Vladimir Kirienko, Senior Vice President for Development and Business Management at PAO Rostelecom, noted that the competencies center responsible for information infrastructure is looking for the ways to store big data arrays, develop technology platforms and create a number of pilot 5G zones in Innopolis and Skolkovo. According to the plan, by 2024 140 million people in Russia must have access to quality communication channels.
Aleksey Kozyrev, Deputy Minister for Communication and Mass Media, believes that communications are one of the most competitive industries in Russia and state support will be offered there through market mechanisms aimed at promoting demand for communication services.
The Digital Economy program contains both a vision for the future and development priorities for today. "It was business rather than the state that created the action plans that comprise the program. For that reason business must also implement those action plans while the state will provide necessary support," Mr. Kozyrev said. "Our measure of success will depend on how successful our companies are at the global markets. We expect that at least 10 Russian companies should be able to compete on the international markets."
Wide use of new technologies, regardless of whether it's big data, artificial intelligence, autonomous transport or block chain, inevitably brings changes in the legal environment. On the one hand, attempts could be made to regulate the introduction and adoption of new technologies, but on the other, their development could be promoted by creating regulatory sandboxes or other special legal and administrative conditions. That was the topic of the Regulatory Sandboxes and Preventive Legislation session.
Data are creating new markets and the role of the state is to ensure these new markets can function safely; the way that's done is first and foremost through regulatory policy. MTS Vice President for Corporate and Legal Issues Ruslan Ibragimov is convinced that the impact of artificial intelligence on society is an issue that everyone is concerned about and first of all legal experts. "Historically the law has always regulated interaction between people but in a digital economy we're seeing a new type of interaction emerging, interaction between humans and artificially intelligent machines as well as interactions between machines," Mr. Ibraginov explained. "So what should be the response of the legal system here? Can an artificially intelligent machine be regarded as equal to human beings in the legal sense? Does this make artificial intelligence a subject of law?" The expert believes that these questions need to be answered as soon as possible so we could understand what lies ahead, whether it's going to be a legal reform or a legal revolution. "The constitution as the foundational document guarantees the rights and freedoms of individuals and everything that can potentially infringe it must be regulated, meaning legislation must precede economics and the state must get a move-on on this front," Mr. Ibraginov is convinced.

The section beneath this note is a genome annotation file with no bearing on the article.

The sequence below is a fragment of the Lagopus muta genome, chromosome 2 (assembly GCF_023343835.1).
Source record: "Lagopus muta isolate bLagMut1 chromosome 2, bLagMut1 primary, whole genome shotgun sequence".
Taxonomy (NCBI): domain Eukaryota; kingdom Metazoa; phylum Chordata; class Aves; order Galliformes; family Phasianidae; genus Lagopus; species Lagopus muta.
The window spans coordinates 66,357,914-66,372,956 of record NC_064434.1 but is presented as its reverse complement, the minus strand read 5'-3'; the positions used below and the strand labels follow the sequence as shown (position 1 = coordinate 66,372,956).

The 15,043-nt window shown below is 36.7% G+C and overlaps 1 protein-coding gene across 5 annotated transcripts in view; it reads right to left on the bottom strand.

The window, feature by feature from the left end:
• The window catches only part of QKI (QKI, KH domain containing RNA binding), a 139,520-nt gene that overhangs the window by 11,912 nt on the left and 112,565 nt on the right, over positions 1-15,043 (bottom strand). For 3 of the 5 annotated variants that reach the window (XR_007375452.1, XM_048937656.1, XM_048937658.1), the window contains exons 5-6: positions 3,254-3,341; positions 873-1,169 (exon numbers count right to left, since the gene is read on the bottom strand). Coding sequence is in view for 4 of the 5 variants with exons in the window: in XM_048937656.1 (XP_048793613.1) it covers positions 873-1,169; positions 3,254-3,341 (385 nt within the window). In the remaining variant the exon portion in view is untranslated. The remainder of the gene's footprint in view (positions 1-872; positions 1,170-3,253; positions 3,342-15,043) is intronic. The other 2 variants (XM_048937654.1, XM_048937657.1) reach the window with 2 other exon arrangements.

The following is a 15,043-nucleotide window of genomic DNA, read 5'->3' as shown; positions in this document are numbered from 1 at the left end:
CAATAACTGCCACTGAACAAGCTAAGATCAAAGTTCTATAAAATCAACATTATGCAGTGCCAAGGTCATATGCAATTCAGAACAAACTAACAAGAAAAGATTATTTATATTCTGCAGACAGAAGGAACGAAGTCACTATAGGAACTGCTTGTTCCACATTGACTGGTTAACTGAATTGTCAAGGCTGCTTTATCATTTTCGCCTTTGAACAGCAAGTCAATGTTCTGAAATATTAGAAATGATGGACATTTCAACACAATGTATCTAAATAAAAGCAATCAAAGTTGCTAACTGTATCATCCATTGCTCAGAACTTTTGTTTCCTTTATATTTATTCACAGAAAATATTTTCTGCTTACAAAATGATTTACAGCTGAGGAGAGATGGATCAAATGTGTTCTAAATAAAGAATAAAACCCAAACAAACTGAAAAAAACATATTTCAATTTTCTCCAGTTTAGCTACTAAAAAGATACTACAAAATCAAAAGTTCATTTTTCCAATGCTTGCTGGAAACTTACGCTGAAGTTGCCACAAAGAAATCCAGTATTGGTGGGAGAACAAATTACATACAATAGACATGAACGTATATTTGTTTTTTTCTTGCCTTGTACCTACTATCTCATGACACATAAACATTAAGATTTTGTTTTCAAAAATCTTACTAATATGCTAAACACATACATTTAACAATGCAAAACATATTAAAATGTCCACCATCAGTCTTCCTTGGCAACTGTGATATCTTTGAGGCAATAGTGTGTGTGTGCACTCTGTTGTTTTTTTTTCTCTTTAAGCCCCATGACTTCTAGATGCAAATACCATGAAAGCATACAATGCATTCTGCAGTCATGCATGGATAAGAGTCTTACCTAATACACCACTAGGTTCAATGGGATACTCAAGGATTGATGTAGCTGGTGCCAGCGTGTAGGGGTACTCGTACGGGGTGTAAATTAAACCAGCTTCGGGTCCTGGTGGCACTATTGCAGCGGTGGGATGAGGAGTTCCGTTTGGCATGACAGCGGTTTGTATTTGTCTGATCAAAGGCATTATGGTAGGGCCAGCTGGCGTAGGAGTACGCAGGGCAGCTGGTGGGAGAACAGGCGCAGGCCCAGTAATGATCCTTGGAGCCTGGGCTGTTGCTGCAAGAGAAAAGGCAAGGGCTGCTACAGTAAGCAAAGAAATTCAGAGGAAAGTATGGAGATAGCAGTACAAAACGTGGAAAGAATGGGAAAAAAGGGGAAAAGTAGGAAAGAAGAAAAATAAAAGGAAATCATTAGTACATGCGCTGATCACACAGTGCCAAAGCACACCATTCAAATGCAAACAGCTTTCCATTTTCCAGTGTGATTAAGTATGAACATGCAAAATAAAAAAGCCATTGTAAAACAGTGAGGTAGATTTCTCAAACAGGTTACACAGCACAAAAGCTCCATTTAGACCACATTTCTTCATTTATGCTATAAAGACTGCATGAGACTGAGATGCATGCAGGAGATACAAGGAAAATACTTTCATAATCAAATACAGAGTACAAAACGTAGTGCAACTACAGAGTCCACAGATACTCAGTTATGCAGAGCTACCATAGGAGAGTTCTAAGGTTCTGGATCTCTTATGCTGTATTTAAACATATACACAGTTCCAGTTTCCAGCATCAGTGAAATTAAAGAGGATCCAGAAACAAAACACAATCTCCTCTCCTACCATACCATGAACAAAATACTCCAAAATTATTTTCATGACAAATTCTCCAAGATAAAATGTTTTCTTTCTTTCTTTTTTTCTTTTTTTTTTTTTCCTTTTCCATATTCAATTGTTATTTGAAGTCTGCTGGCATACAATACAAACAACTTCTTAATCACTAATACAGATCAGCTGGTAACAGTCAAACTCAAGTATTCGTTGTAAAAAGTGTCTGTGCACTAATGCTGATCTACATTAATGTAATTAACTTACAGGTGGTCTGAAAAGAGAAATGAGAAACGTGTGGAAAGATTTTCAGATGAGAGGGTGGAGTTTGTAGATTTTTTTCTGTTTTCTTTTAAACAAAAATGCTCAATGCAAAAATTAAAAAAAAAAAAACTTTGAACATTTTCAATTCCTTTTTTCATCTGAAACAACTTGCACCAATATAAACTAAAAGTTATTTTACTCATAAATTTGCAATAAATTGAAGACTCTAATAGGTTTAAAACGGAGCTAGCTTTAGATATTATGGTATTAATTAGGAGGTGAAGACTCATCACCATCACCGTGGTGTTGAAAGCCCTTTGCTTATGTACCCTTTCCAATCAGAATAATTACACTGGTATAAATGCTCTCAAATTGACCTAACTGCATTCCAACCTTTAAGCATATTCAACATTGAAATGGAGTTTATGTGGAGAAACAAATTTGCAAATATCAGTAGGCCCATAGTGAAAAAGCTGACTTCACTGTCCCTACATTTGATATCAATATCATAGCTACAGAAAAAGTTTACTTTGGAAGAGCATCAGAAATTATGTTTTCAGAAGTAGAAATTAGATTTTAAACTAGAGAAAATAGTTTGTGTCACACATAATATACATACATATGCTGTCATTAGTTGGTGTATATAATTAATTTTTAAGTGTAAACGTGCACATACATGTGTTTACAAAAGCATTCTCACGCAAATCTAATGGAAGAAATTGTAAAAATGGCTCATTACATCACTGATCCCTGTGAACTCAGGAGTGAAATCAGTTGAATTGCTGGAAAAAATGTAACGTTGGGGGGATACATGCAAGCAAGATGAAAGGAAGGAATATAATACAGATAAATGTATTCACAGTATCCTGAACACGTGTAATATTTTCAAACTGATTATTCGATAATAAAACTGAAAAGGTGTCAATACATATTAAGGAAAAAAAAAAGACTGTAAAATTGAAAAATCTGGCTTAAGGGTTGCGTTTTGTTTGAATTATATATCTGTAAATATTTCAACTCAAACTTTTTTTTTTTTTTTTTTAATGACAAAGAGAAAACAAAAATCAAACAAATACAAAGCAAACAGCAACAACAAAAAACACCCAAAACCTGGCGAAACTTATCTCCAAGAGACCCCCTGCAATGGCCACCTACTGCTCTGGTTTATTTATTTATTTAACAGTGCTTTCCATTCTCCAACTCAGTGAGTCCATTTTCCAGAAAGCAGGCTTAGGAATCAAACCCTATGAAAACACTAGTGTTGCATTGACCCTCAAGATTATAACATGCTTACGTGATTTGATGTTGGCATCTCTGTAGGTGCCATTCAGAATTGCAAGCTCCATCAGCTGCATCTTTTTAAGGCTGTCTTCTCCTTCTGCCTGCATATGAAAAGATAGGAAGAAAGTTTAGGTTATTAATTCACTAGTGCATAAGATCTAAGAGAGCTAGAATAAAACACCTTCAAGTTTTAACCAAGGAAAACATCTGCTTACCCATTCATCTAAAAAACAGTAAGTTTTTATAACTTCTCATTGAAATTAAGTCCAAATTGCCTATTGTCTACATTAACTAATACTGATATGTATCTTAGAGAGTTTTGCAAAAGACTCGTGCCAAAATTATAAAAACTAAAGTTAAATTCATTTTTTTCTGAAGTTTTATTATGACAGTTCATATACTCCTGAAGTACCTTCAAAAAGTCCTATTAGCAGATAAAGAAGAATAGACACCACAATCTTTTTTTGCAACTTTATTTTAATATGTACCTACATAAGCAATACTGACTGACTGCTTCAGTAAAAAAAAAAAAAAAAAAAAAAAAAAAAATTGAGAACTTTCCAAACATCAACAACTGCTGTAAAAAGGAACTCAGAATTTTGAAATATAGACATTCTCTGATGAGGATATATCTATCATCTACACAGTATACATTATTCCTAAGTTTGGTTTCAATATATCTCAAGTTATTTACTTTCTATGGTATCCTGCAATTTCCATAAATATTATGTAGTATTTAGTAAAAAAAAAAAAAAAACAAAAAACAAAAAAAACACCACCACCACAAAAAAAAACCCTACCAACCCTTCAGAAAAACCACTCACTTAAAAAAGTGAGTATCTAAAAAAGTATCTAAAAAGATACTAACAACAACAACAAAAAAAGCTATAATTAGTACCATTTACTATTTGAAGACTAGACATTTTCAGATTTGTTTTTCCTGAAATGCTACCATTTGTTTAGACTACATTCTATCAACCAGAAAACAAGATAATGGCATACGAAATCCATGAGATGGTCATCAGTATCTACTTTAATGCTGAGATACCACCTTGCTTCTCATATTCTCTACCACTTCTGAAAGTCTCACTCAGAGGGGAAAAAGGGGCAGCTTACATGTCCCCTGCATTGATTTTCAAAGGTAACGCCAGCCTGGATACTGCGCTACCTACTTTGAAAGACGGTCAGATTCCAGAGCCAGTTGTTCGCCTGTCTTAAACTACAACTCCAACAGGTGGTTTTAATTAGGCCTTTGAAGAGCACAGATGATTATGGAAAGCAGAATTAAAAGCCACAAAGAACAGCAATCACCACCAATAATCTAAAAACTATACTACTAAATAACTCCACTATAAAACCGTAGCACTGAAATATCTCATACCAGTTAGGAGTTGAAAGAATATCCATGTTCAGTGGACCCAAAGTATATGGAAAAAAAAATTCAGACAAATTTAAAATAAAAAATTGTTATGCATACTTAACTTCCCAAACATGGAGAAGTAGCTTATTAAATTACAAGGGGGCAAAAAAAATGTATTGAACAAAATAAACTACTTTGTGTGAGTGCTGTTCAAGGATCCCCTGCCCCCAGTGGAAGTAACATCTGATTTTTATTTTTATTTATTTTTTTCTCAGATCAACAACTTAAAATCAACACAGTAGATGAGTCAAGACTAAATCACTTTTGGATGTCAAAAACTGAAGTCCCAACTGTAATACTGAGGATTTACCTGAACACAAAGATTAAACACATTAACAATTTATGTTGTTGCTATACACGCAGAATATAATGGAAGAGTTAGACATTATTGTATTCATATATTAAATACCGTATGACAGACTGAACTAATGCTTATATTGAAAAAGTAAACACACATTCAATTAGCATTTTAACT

Participants of the Creating the Technology Foundations session were trying to figure out what people mean when they talk about technology foundations. Kirill Komarov, First Deputy CEO of Rosatom, believes that open platforms that everyone will be able to join and use would be one such technology foundation. "We are now creating institutional instruments, such as an exchange of ideas that could be replicated if successful," Mr. Komarov said.
FANO Head Mikhail Kotukova believes that the important technology foundation is an expansion of academic knowledge. "A good fundamental science sooner or later becomes an applied science," Mr. Kotukov added. During the session Rostech, Rostelecom and a number of other companies told each other about what they were working on in this area.
Photo: The website of the Open Innovation forum